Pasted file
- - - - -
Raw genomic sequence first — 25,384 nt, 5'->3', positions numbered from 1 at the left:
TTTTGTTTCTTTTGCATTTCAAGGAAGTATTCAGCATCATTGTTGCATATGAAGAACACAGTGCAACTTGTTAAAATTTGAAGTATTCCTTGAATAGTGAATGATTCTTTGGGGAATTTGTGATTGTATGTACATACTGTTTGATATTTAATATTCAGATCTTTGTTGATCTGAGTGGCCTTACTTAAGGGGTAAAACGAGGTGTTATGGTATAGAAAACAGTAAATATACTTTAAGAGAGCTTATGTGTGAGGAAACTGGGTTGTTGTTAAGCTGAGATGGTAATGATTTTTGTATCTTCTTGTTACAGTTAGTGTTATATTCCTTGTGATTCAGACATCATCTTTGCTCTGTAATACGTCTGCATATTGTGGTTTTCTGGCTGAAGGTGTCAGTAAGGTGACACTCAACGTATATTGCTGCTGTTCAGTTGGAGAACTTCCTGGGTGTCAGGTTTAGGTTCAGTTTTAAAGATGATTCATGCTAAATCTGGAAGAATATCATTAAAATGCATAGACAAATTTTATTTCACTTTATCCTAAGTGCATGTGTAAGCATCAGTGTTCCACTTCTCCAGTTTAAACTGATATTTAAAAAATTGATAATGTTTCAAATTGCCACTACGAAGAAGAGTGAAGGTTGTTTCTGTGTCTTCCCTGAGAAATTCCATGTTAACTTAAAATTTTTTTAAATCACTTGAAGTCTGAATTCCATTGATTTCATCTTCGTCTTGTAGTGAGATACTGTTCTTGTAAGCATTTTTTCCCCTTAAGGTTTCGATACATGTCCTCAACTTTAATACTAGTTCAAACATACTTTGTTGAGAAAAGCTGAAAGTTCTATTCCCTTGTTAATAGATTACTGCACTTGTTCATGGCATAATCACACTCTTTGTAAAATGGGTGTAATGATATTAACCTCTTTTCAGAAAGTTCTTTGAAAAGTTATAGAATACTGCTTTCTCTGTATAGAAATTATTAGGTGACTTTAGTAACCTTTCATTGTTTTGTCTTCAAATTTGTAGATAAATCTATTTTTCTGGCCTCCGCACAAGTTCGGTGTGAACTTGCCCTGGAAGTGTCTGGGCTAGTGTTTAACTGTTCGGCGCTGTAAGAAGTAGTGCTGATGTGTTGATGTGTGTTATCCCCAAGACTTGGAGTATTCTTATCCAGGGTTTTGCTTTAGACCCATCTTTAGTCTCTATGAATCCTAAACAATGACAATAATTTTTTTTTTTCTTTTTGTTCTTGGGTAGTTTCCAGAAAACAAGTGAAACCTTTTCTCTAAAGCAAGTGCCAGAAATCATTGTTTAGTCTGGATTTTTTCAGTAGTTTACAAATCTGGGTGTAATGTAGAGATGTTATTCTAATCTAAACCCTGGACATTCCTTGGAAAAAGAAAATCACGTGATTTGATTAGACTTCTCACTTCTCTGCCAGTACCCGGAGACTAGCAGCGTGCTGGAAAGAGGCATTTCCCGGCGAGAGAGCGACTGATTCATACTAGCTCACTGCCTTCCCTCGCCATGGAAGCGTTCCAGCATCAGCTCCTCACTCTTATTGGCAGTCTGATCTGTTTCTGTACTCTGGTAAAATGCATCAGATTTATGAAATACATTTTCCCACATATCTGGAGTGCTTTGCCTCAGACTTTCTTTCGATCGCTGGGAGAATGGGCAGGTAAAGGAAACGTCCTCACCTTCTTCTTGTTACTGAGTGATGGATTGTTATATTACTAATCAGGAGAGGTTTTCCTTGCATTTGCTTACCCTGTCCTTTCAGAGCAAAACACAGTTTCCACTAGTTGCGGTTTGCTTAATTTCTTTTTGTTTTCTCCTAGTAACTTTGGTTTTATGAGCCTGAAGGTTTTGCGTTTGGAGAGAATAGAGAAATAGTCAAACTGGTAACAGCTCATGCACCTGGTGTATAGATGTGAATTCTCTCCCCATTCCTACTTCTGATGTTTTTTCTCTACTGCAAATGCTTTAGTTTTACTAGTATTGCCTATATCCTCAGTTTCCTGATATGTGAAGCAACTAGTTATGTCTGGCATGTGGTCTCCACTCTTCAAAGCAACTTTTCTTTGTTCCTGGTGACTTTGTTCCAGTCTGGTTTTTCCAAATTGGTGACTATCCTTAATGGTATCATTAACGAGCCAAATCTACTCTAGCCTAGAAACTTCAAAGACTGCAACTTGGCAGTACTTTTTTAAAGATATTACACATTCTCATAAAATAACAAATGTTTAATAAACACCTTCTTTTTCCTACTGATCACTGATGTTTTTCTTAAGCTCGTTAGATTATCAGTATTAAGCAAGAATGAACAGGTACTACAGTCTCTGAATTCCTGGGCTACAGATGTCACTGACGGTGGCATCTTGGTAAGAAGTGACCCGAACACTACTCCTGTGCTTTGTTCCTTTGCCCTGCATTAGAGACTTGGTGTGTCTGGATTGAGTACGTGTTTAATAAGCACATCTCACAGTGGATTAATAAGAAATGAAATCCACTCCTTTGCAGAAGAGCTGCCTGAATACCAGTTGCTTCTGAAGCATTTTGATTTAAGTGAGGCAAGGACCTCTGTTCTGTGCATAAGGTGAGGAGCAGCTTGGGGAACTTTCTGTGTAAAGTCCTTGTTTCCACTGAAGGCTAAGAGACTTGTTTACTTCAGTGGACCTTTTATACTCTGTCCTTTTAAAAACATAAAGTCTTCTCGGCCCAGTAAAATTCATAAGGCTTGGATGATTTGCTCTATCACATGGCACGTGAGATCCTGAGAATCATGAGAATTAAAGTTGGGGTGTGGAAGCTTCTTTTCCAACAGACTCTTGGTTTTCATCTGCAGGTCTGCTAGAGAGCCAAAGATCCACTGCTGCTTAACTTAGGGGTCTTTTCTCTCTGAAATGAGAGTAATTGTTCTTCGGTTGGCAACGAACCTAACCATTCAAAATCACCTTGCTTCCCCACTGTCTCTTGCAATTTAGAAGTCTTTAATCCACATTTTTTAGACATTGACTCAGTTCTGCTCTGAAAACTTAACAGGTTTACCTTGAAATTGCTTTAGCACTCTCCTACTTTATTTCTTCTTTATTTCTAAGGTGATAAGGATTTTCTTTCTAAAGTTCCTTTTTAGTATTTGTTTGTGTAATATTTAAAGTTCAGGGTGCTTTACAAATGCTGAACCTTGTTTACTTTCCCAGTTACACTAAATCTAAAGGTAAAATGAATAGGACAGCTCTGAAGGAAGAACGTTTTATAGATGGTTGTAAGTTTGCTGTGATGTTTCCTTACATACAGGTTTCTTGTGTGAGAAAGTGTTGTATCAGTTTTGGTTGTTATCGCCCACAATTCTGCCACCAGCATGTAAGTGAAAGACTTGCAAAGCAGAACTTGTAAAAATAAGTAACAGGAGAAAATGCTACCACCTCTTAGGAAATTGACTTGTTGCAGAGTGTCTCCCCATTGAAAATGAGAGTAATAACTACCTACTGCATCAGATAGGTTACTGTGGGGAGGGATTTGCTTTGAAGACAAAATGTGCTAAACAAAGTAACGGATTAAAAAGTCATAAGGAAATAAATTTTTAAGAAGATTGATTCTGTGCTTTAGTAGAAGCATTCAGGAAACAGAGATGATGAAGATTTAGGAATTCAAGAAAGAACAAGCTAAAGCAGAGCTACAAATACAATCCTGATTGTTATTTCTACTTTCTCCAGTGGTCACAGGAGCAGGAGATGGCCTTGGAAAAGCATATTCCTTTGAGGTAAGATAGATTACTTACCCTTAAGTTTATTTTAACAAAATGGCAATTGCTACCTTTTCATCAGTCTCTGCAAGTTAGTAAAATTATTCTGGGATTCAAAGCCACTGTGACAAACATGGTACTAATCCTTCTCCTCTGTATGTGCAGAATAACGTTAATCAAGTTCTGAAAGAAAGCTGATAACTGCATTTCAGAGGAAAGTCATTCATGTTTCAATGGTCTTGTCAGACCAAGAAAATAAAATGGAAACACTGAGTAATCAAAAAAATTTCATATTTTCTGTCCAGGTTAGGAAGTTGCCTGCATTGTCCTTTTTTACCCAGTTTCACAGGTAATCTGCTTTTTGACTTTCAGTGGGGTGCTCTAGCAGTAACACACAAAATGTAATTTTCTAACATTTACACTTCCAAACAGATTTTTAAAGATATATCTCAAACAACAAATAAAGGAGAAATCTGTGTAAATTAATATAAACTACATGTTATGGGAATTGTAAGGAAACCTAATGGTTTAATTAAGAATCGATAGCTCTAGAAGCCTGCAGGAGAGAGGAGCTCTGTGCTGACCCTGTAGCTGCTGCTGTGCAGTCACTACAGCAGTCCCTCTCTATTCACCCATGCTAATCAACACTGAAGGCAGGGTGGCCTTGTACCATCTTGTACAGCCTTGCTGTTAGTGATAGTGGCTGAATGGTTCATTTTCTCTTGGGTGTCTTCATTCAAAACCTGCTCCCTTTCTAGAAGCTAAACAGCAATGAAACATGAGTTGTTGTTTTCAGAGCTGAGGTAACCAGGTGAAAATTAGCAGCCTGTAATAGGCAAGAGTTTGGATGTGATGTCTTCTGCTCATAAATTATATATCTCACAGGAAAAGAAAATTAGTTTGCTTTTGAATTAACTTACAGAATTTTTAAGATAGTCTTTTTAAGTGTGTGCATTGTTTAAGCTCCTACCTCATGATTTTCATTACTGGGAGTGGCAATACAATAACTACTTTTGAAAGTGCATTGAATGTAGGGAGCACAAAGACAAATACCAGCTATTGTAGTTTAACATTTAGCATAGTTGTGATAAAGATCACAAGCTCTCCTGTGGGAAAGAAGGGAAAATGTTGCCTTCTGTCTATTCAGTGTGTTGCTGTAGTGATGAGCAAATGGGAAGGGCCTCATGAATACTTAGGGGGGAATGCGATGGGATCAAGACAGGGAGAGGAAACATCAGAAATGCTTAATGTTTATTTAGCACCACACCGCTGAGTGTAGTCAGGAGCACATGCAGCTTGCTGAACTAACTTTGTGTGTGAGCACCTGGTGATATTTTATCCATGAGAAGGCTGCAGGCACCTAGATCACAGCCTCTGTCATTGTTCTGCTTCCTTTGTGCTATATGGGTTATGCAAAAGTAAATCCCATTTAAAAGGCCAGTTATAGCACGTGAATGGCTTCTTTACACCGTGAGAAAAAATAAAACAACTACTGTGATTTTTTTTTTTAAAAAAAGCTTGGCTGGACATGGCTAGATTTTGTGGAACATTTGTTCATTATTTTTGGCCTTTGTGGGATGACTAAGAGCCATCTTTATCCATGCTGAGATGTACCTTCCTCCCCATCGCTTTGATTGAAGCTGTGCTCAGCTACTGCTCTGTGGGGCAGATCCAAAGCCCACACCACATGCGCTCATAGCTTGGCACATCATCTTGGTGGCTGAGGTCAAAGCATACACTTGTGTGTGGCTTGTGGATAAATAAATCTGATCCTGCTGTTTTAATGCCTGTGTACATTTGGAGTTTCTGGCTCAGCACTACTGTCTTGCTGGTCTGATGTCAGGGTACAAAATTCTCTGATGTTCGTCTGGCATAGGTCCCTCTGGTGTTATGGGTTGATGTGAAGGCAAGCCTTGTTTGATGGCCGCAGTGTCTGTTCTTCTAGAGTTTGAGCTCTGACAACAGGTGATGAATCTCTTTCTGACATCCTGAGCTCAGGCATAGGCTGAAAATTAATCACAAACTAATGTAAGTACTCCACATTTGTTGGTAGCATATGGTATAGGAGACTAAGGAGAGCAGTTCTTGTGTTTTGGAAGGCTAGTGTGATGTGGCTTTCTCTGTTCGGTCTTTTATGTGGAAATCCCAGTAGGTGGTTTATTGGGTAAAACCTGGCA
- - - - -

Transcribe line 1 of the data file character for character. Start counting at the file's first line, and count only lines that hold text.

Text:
Raw genomic sequence first — 25,384 nt, 5'->3', positions numbered from 1 at the left: